01 October 2015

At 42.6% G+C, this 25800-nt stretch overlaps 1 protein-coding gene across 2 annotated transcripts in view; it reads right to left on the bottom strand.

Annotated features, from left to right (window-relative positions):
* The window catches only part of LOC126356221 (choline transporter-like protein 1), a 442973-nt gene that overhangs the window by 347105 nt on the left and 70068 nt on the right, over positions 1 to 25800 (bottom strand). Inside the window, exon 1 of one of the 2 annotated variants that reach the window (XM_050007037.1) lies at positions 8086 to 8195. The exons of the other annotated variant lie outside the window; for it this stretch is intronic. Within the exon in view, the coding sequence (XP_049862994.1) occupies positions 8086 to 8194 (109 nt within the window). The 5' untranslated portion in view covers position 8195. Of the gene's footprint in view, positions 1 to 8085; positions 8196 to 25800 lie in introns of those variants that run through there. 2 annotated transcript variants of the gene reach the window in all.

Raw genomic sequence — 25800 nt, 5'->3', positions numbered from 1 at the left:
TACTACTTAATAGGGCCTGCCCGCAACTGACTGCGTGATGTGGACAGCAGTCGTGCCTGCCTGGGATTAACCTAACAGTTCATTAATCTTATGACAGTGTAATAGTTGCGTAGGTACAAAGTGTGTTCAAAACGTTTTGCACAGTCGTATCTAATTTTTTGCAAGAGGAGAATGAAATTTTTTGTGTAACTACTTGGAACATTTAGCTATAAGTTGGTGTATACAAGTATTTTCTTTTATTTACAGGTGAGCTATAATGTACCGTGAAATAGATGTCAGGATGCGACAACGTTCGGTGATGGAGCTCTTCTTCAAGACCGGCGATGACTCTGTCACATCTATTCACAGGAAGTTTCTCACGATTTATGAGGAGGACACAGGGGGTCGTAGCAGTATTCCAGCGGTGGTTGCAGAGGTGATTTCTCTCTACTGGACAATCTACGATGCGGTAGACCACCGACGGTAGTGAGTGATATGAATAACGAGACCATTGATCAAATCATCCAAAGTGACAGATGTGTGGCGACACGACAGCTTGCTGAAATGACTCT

Access to public information has become a serious problem for press freedom in El Salvador during this period. Members of the police have revealed that they have been under orders since September not to reveal any information on numbers of homicides or details on homicide cases, which have increased at an alarming rate. The Office of the Public Prosecutor does not identify homicide victims or disclose figures; the tally as of August was at 907 homicides. Journalists from various media outlets have been hindered and threatened with arrest if they cover homicide cases. All of this is taking place in a strained climate in which the president himself, Salvador Sánchez Cerén, and security officials have accused the media of blowing events out of proportion and causing public panic for the sake of reporting. The country’s leading newspapers, La Prensa Gráfica and El Diario de Hoy, have been targeted in cyberattacks through the cloning of their websites and dissemination of fake interviews with their editors. On July 7, La Prensa Gráfica told prosecutors that its website had been cloned from July 8 to July 16 through a site purchased in the United States. On July 8, a link to a fake interview with José Roberto Dutriz, the newspaper’s president and editor, appeared in social media. The link mimics the newspaper’s web address (www.laprensagrafica.com) but with an “i” inserted in the middle (www.laprensagriafica.com) to disseminate the ruse, which is written in the form of a news item. The fake site uses the font, links, advertising, and logos of La Prensa Gráfica in an attempt to use false information to create confusion, claiming to defend the newspaper’s right to “publish whatever it wants.” This particular attack came about after the newspaper reported on the debate over reforms to institute punishments for cybercrime. Along these lines, the possibility of regulating anonymous accounts on social media (trolls) was considered. The cloning incident also comes after the newspaper ran an investigative series that raised serious ethical questions about the purchase of land in developed areas of greater San Salvador. The website of El Diario de Hoy, www.elsalvador.com, was also targeted in a cloning attack between December 2014 and January 2015, in the middle of the electoral campaign. Fake content targeting candidates was published with the clear intention of ridiculing El Diario de Hoy. More recently, a website with fake content was published with the brand name elsalvador.com in a Facebook post that attributed to Fabricio Altamirano, executive director of Grupo Editorial Altamirano, statements that he had never said. This occurred just days after the newspaper had reported on deforestation in the municipality of greater San Salvador to make way for housing developments. Also coming under attack was Paolo Lüers, who was falsely listed as the domain owner for one of the cloned websites, and who was satirized in a fake interview. The Guatemalan newspaper Prensa Libre reported that its investigation had led to a Salvadoran programmer who allegedly cloned its site in the same manner as has occurred in El Salvador. Progovernment organizations, such as the Network for the Right to Communication, are exerting pressure for the Constitutional Court to reverse its ruling that acknowledged the acquired rights of existing television and radio stations and the parameters by which the radio spectrum should be maintained and regulated, as determined by the Telecommunications Act. With regard to freedom of information, public reports continue to be concealed despite the Law on Access to Public Information. Information on the multimillion-dollar project of the Lempa River Hydroelectric Executive Commission to expand the November 5 Dam is still being kept confidential. The Institute for Access to Public Information (IAIP) reports that it has received 172 appeals for cases in which government entities have refused to release or have concealed information — most particularly the Defense Ministry, the Legislative Assembly, the Office of the Public Prosecutor, and the Comptroller’s Office. Most of these refusals have been unjustified, according to the IAIP. The IAIP ordered the Comptroller’s Office to release to El Diario de Hoy the auditing report on the ill-fated multimillion-dollar El Chaparral dam project, which the Comptroller’s Office had refused to release on the grounds that it was “confidential because it was still ongoing.” The attacks on journalists included an incident in which the director of the Maternity Hospital shouted at and removed from the facilities an El Diario de Hoy reporter who was looking into reports of malfunctioning equipment at the hospital. It has also become a systematic practice for officials to send groups of employees or guards to block the entrances to buildings, as occurred at Rosales Hospital. One year after President Sánchez Cerén took office, government advertising is now being distributed more equitably across media outlets, as opposed to the previous administration’s use of advertising as a form of reward or punishment.